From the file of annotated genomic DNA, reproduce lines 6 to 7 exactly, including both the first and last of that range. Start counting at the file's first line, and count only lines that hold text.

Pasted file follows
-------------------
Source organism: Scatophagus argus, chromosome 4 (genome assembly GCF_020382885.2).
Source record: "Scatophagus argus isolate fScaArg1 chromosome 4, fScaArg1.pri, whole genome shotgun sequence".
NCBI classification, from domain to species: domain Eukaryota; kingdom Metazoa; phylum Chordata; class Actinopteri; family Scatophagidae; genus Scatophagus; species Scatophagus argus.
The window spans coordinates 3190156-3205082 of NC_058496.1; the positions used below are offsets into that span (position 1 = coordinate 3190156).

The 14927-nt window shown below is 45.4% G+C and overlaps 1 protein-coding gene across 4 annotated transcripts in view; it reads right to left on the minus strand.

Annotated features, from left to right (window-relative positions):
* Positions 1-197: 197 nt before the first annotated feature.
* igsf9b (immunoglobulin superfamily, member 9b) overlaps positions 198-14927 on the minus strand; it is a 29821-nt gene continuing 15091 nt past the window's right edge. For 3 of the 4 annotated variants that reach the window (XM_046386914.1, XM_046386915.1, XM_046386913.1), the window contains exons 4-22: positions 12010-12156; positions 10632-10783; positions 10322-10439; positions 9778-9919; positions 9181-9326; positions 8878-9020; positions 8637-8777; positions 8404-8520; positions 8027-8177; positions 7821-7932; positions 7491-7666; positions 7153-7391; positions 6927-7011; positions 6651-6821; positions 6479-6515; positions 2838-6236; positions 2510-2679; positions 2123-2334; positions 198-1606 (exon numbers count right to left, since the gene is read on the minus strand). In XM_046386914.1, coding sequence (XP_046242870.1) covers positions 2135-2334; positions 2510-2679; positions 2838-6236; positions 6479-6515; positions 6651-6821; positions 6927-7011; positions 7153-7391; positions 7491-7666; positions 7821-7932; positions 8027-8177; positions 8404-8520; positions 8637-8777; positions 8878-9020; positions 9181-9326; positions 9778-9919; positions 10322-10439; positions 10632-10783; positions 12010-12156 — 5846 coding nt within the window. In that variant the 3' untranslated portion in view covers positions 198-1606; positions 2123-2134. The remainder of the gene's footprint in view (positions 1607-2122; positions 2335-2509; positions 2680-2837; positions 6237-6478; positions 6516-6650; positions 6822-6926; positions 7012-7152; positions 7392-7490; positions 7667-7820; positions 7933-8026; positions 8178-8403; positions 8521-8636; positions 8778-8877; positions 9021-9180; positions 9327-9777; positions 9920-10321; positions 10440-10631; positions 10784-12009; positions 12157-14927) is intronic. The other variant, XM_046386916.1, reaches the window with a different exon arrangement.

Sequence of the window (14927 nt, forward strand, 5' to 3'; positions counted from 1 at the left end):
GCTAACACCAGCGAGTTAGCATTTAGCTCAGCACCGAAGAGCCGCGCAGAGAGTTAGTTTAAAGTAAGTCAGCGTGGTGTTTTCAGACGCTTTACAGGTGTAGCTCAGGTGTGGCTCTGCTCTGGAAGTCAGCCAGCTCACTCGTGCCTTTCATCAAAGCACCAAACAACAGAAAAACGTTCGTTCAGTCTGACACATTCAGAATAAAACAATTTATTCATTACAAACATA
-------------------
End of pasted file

Annotated features, from left to right (window-relative positions):
* Positions 1-197: 197 nt before the first annotated feature.